Total Recall, the remake, opens Friday. However, just in time for that release, this new Blu-ray of the original Total Recall shows up. Arnold Schwarzenegger plays a 21st-century construction worker who discovers that his entire memory of the past derives from a memory chip implanted in his brain. Very little of this movie resembles the Philip K. Dick short story “We Can Remember It For You Wholesale” that the movie was supposed to be based on. But director Paul Verhoeven turns the question of identity into a satisfying thrill ride especially when Schwarzenegger gets to Mars. I don’t know much about the remake of Total Recall, but it will be hard to top this version.
Marvelous Beth Fedyn sent me a get-well card and a book while I was in REHAB. The book was Alan Furst’s Mission to Paris, a book I already had waiting in my AMAZON cart. Beth probably remembered from our DAPA-EM days that I was a fan of Alan Furst’s spy novels. Furst has carved out a niche in spy fiction. He sets most of his books in Europe just before World War II. In Mission to Paris, a European actor and Hollywood film star Fredric Stahl is in Paris to make a movie for Paramount France. The Nazis plot “political warfare” against France by using bribery, intimidation, and corrupt newspapers to shape public opinion to their political ends. The Nazis decide to recruit Stahl as a tool in their propaganda campaign. Stahl resists and finds himself involved in a dangerous game of influencing the French in the months preceding the German invasion of their country. If you enjoy spy fiction with a strong historical flavor, I highly recommend Alan Furst’s work. Thanks Beth! GRADE: B+
While recovering from my knee surgery, audiobooks became my main diversion. The BBC dramatizations of Simon Brett’s Charles Paris humorous mystery novels were the perfect entertainment for a Lortab addled patient. Bill Nighy plays the failed actor, sketchy husband, but canny mystery solver masterfully. The supporting cast is good, too. I particularly like Suzanne Burden who plays Nighy’s feisty long-suffering wife, Frances. Jon Glover, who steals every scene he’s in, plays Nighy’s Machiavellian agent, Maurice. This fifth audiobook set came out in May 2012. I can recommend all of these audiobooks: Murder in the Title, The Dead Side of the Mic, A Series of Murders, and Cast in Order of Disappearance. I hope more become available soon. If you’re looking for humor and clever dialogue and a delicious murder mystery, these dramatizations deliver.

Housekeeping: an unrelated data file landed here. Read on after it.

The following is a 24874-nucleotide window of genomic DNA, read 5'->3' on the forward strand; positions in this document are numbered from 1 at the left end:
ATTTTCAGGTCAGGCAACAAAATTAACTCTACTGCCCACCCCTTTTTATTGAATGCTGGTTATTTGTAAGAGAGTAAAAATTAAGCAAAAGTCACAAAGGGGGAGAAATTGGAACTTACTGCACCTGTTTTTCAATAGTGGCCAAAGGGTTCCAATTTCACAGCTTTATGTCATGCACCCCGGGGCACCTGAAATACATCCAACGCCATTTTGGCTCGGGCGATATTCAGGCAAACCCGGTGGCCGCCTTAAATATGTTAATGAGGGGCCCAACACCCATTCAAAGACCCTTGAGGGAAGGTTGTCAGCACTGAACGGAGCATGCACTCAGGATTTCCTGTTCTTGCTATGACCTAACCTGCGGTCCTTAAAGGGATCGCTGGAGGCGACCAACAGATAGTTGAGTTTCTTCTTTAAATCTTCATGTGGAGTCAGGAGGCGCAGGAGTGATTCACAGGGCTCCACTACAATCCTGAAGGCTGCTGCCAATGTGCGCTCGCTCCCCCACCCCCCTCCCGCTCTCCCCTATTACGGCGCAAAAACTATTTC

Last week, I saw The Dark Knight Rises in a local Regal Theater. This week I saw The Dark Knight Rises at our local IMAX. From the NY TIMES article it’s clear that this new Batman movie makes the most use of IMAX cameras ever. Yes, there’s plenty of extra footage in this IMAX version. The scene where the football stadium implodes is worth the price of admission! If you’re a Batman fan, or if you’re curious about where the IMAX technology is headed, you need to check out The Dark Knight Rises in IMAX format. You won’t be sorry!
Fans of Harlan Ellison will be thrilled by this recent publication by Kicks Books. This collection of stories from the Fifties show the early Harlan Ellison, all energy and froth. As Ellison says in his Introduction: “No point in apologizing for these original 11 stories. I did ‘em for the buck. I was married at the time and needed the money and did what everybody does. I pulled the plow.
The stories are simplistic not the greatest literature ever proffered but I got a thousand dollars for the tome. That was big money in the Fifties. It was my third book published, in a lifetime of more than a hundred such. But the only one not under my name.” If you’re a Harlan Ellison fan, this is a must-buy. But even casual readers will find plenty to enjoy in this collection. GRADE: B+